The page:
Red Shirts to step up protest in Bangkok
Thailand's anti-government "Red Shirts" vowed Wednesday to expand a mass protest in the commercial heart of Bangkok as the death toll from the worst civil unrest in almost two decades rose to 22.
The Reds, seeking immediate elections, have promised to turn up the heat on Prime Minister Abhisit Vejjajiva, who is under mounting pressure to resolve a crisis that has severely tarnished the country's image as a top tourism destination.
The demonstrators will move out of the capital's old city, the scene of Saturday's bloody street clashes, and converge in the shopping and hotel district, one of their leaders said.
"We believe the government will try to disperse us again in the next couple of days," said a Reds leader, Nattawut Saikuar. "We're organising our movement to fight. We hope it will be the final round between us and this government."
Thousands of Reds, many of whom are from Thailand's rural poor, have been occupying two sites in central Bangkok in their bid to topple the government, which they accuse of being elitist and undemocratic.
The Reds' rally in the commercial district has blocked traffic and caused shops to shutter their stores, but there has been no violence in the area, in stark contrast to the bloodshed in the historic quarter.
The authorities have said they will not try to put down peaceful protests.
Days after an army crackdown triggered fierce clashes near the Khaosan Road backpacker strip, calmer scenes returned to the capital this week as revellers sprayed water and daubed their faces with clay to celebrate Thai new year.
But Abhisit's future looks precarious after an election body called for the abolition of his Democrat Party over allegations of illegal political donations - a move that could trigger the government's collapse.
The Reds have hailed the election commission's move, but said it does not change their demands for the immediate dissolution of parliament.
The government, which imposed a state of emergency in Bangkok and surrounding areas a week ago, has accused ousted former premier Thaksin Shinawatra of stoking the unrest, which has prompted growing international alarm.
Thailand's Foreign Minister Kasit Piromya, speaking in Washington, even touched on the highly sensitive role of the royal family in the future political life of the country.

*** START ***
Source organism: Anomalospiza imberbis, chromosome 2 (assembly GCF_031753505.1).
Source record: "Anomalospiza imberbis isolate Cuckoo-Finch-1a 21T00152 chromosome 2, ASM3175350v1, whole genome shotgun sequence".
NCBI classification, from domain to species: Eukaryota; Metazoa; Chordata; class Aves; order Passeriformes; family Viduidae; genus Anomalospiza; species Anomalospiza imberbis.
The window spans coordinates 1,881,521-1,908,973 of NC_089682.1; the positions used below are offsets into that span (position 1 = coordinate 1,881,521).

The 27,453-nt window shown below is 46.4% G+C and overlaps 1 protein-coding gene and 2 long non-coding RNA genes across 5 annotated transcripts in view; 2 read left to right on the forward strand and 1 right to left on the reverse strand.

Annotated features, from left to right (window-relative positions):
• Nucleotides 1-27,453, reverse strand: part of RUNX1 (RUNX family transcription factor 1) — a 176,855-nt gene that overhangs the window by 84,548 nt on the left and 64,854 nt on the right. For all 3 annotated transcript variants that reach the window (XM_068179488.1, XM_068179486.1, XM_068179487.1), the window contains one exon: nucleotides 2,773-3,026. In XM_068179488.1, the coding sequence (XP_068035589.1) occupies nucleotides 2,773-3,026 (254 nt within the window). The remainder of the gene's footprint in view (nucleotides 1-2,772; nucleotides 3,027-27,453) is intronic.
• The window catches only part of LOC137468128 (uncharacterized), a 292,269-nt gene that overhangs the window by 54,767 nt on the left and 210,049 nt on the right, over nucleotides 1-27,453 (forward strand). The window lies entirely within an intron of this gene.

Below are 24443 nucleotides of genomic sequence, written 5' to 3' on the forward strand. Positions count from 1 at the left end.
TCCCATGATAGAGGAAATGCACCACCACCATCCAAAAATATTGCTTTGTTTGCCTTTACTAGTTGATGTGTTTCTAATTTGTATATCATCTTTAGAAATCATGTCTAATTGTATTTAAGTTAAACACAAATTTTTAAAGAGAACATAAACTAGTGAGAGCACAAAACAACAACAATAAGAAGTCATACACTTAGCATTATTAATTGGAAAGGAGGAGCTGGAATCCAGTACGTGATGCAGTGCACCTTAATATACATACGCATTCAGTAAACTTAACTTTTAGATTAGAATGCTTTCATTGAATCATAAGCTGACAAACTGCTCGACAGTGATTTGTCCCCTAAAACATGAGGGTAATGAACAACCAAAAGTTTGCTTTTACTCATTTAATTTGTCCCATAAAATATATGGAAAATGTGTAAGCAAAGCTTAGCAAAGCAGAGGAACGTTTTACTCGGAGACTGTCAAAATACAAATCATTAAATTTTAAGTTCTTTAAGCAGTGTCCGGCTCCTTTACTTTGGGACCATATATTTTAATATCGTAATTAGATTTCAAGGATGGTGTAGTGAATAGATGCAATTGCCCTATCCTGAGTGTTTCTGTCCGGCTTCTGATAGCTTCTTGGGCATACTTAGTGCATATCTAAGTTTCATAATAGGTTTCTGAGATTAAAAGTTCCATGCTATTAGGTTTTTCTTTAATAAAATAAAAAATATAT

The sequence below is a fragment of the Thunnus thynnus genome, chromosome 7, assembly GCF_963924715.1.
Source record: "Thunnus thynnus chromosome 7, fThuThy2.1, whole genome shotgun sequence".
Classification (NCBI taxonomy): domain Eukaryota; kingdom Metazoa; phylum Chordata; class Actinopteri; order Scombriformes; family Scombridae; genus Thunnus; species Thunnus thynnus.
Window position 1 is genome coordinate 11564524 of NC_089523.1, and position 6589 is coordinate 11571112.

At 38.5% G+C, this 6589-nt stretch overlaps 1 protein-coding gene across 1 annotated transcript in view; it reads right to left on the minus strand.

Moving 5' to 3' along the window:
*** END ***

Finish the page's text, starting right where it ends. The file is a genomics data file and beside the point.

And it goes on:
"It is a process that we have to go through and I think we should be brave enough to go through all of this and to talk about even the taboo subject of the institution of the monarchy," he said.
Thailand has been riven by years of political tensions pitting the ruling elite against the mainly working class Reds.
Speculation has grown over whether the government will call early elections in a bid to defuse the stand-off, but the Reds have insisted they will accept nothing less than immediate polls, saying the time for negotiations is over.
Deputy Prime Minister Suthep Thaugsuban said Tuesday that year-end polls were still the best option.
"It is possible in seven or eight months, but nine months is an appropriate time because the government needs to give people time to heal," he said.
Abhisit offered during talks with Red Shirt representatives last month to hold elections by the end of 2010 -one year ahead of schedule - but protesters insist on immediate polls.
Army chief Anupong Paojinda has also said he is in favour of dissolving parliament to resolve the crisis and suggested he was reluctant to use force again to put down the protests after the weekend bloodshed.
Abhisit has blamed "terrorists" for Saturday's violence, while his deputy Suthep also said the Reds could continue their rallies in Bangkok for months as long as they are peaceful.
The bloodshed erupted when troops tried to clear the site in Bangkok's old quarter occupied by the protesters, who had earlier stormed parliament and tried to force their way into an army base in the capital.
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